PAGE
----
Here’s why he’s impressive: Zod is the most horrid version of Superman we can consider. He was even too bad for Lex Luthor—and Lex wants to kill Superman. He’s a direct affront to everything that makes us love Superman: Zod has all the powers with none of the humanity. See, that’s what Zod is really about: taking away that thing that makes Kal-El into Clark Kent, into one of us. Because beneath the cape, behind the S, is an individual who was orphaned, different and alone. Alone. There’s nothing else like Superman, not on Earth. Not in the universe. His planet is gone. His people are gone. He clings to the closest thing he can: us. And then only vestige of who he might be, what he could be, is a bulletproof megalomaniac clad in deep V’s and puffy sleeves. It’s only a matter of time before people—human beings—put two and two together and turn on Superman.

Zod isn’t about power (but he uses his so effectively); he’s about alienation. He’s about attacking the core of the Man of Steel. Think about it. He brings out the worst in Superman. Zod makes the world think Superman has abandoned them (when he was just getting some nookie); he beats the living shit outta Superman with powers humans worship him for having; there are instances in the comics where Superman has killed Zod (and the movie implies it). Zod takes this superhero and shows him a horrible mirror—turns a savior into a killer at worst, an apathetic god at best. Anything but human. Anything but one of us. When the dust settles, Superman is still different and alone. And now we all know it.

And one more thing, Zod had this amazing line: “Why do you say these things to me, when you know I will kill you for it?” That’s always been my favorite.

That’s it for the Celebration, at least for this volume. Its been a blast, ladies and gents, Sith and Jedi, wizards and muggles.

Catch ya later!

Celebration of Wickedness Day 15: LEX LUTHOR

It’s Lex, baby! That’s right, our sample of sinister savagery is Superman’s nemesis premier, the chrome dome himself.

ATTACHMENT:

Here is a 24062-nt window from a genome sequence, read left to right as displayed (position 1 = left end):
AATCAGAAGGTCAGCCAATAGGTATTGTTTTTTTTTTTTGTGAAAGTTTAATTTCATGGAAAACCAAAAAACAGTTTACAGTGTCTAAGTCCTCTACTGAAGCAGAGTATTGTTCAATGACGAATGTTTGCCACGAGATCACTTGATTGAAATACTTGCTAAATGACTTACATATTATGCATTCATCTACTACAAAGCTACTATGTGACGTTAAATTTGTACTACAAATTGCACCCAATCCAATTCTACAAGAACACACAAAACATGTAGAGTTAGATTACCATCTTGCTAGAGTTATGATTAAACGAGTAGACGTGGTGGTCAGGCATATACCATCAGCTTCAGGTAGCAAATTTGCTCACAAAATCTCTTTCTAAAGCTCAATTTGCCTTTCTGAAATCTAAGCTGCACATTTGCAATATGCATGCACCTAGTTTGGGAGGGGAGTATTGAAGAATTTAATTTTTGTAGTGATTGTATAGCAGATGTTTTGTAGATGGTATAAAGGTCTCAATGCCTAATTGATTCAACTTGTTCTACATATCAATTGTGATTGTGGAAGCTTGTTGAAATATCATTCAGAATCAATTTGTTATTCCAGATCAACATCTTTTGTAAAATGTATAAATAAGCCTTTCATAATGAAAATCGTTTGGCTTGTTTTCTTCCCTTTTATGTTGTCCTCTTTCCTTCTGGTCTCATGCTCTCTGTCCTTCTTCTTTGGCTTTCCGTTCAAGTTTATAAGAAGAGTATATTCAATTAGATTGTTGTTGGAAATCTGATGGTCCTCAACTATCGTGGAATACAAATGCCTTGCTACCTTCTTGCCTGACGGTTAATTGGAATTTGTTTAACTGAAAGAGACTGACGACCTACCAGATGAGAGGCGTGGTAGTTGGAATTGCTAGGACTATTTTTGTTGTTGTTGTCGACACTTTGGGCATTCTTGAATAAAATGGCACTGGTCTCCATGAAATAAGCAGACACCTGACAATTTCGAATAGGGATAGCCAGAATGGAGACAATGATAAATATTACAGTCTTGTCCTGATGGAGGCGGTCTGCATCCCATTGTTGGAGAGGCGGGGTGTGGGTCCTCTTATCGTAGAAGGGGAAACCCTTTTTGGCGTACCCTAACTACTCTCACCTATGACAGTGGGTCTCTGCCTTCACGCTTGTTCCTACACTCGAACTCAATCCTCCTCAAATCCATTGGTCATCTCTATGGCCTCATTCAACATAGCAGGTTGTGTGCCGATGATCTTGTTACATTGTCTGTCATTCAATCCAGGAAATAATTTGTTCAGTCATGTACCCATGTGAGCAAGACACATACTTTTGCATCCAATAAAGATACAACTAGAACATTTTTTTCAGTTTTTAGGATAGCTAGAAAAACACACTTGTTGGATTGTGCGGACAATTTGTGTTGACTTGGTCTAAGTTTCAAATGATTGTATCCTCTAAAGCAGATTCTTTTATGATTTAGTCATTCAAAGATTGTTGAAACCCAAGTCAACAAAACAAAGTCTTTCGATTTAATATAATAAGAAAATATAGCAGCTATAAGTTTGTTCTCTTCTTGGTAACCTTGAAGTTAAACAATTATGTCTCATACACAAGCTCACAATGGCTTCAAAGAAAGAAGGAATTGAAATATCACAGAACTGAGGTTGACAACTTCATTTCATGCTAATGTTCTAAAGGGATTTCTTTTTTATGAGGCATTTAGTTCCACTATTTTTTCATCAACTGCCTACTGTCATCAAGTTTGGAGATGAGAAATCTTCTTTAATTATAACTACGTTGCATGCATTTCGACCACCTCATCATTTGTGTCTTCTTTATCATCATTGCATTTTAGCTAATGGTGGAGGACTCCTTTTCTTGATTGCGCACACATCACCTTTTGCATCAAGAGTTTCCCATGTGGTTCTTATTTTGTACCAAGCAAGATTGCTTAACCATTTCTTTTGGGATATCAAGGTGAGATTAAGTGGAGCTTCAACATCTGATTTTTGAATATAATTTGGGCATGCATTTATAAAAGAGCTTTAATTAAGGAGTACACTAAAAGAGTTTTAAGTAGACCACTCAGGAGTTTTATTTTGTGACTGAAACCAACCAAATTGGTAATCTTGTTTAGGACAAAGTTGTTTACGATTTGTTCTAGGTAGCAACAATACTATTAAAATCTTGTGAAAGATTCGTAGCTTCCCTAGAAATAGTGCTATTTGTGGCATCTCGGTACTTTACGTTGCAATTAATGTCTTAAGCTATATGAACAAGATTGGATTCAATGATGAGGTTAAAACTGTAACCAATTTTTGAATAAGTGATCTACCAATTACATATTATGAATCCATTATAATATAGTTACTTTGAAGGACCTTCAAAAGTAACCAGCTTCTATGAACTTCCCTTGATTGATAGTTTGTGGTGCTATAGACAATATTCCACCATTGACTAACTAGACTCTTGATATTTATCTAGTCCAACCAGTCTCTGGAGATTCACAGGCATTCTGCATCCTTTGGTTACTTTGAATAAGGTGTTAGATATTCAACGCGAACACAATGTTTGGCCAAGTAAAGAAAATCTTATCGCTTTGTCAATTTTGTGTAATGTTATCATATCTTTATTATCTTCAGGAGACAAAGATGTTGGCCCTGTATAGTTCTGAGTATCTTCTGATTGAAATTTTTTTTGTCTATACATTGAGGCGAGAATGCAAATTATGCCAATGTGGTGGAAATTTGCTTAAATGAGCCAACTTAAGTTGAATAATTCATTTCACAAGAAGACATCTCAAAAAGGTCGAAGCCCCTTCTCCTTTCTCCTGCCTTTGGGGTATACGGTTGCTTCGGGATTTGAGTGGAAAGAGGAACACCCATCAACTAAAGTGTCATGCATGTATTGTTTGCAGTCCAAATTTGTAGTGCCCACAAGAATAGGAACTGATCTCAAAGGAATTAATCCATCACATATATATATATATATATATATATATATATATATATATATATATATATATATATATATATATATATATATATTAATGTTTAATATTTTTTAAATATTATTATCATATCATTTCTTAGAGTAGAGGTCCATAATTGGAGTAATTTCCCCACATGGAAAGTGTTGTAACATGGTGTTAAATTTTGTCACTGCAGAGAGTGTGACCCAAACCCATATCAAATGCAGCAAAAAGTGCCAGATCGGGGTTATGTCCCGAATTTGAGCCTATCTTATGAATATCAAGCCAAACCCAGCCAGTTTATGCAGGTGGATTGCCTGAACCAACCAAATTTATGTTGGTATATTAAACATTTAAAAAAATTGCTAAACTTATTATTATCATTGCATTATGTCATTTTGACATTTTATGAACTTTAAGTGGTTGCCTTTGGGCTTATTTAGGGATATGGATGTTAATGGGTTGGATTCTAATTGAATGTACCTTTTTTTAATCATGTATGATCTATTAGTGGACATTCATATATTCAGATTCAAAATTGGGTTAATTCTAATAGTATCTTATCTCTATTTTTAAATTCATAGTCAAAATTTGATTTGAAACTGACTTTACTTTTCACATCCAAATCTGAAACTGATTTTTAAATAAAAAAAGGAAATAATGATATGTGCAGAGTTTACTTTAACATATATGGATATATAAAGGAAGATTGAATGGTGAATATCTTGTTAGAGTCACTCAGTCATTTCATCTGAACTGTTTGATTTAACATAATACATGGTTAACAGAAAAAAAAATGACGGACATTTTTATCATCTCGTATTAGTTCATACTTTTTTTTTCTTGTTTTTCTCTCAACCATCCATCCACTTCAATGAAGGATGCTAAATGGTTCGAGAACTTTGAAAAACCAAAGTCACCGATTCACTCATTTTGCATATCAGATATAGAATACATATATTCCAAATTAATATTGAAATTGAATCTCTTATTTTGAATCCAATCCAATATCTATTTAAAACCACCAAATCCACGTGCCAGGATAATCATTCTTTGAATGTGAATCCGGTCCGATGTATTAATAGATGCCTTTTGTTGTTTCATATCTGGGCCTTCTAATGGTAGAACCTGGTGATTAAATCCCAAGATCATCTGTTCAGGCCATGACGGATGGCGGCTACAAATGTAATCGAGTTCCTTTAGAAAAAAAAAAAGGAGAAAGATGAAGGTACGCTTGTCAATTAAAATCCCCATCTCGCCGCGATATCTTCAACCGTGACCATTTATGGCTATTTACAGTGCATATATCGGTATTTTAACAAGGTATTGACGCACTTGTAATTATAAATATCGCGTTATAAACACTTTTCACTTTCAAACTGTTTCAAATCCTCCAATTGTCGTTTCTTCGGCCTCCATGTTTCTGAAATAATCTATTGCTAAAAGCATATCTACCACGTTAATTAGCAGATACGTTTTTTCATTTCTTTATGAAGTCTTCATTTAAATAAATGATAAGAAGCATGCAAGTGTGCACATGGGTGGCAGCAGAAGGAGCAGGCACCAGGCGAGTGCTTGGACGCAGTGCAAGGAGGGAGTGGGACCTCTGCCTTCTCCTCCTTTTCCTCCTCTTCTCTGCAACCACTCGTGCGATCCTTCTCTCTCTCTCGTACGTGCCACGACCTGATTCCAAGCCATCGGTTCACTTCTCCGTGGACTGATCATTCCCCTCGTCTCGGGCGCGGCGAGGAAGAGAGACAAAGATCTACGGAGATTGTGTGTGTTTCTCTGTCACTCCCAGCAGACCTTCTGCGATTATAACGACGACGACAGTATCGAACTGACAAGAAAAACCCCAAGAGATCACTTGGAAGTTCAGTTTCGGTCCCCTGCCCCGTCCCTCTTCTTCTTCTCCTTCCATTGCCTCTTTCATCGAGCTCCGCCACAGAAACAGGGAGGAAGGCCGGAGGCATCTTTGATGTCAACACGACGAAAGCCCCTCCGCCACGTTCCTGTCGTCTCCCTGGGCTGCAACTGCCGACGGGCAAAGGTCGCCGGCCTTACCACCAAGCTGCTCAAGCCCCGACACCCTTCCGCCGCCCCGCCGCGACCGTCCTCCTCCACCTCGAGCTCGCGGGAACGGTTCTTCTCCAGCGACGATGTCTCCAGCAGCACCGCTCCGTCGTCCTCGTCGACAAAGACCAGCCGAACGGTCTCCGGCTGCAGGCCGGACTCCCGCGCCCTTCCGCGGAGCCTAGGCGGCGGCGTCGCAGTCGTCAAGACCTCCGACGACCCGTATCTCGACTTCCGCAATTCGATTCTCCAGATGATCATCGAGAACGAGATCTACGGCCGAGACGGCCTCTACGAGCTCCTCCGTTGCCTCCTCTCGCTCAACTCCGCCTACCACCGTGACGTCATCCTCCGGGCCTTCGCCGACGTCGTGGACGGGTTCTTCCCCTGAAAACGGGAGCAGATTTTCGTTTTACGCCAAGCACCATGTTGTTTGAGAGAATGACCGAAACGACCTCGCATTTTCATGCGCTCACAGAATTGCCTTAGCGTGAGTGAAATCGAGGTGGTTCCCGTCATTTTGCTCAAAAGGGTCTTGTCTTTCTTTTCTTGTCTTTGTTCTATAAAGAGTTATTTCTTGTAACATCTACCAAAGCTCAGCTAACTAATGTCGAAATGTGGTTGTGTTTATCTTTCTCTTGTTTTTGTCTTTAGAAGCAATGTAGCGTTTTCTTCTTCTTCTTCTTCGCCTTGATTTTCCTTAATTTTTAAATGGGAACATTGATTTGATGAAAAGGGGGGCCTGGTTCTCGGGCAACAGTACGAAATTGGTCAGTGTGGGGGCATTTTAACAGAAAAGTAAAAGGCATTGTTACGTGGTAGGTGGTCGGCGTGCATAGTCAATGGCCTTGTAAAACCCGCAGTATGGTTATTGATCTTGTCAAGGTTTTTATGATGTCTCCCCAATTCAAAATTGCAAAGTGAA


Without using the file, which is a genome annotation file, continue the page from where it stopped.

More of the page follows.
Now, I’m admittedly not a DC comics fan; I’ve read two Superman comics in my lifetime—the one where they changed Supes’ costume and the one where Doomsday beat the bulletproof shit outta Superman. I don’t know Lex from the pages of comics: I know him from the Christopher Reeve masterpieces, the sub-standard Superman Returns, and all 687 episodes of Smallville (I cannot be only one who thought it took forever for Superman to learn HOW TO FREAKING FLY!).

Most of us have seen the 1978 Richard Donner pic with Gene Hackman and Marlon Brando and if you haven’t, stop, go out and watch it. Come back when you’re better prepared for class. And while you’re at it, watch Superman II—it was just cool. In that movie, we are introduced to a villain who wants to start an earthquake to make the entire western seaboard of the United States fall into the ocean just so he can make money on a brand new coastline. And he launches a domestic nuclear attack to give Superman something to do while his other plan is in motion.

Impressive, right? But wait, there’s more.

There are 2 human beings who know about Superman’s “aversion” to kryptonite. Both of them know who Superman is. Both of them are billionaires. One of them is Superman’s friend. The other one wants to kill him. In the movies, Lex discovers what kryptonite does, obtains it, then gives Superman a pendant made of it and tries to drown him. But that’s not all: he finds the Fortress of Solitude, turns it on, uses its information against Superman and makes Superman destroy his own home. We’ve even seen Lex shank Supe and stomp him like they were on D-block. And Superman is BULLETPROOF.

Here’s what it comes down to: Lex has balls.

That’s what makes him such a fantastic villain. Lex Luthor has balls. I know it sounds crass but think about it. Push aside his routine disdain for all manners of law enforcement. Ignore his idle willingness to sacrifice billions of human lives to achieve his aims. Brush away the fact that he teamed up with General Zod to take over the world. Consider this: Lex Luthor fought a god. On purpose. And figured out how to beat him.

When we think of heroes and villains, especially the super-powered variety, we often imagine a match in power and capability. Batman and the Joker, Spiderman and the Green Goblin, Harry Potter and Voldemort. Usually two sides of the same coin. But think about Superman. He can fly, shoot lasers out his eyes, live in space, lift full continents with his bare hands, turn the world backwards—you’d have a better chance listing the things he can’t do, right? But Lex is just a dude. A regular guy. Flesh and blood and addicted to gravity. And yet he is still willing, wholeheartedly, to tumble with the Man of Steel. And sometimes gains the upper hand. Who does that? A man with balls.

And that is why Lex Luthor deserves entry into the pantheon of great villains.

Tomorrow, tomorrow, we get the only Star Trek villain I know: KHAN! KHANNN! KHANNN!!! (that’s my version of the echo from Star Trek II)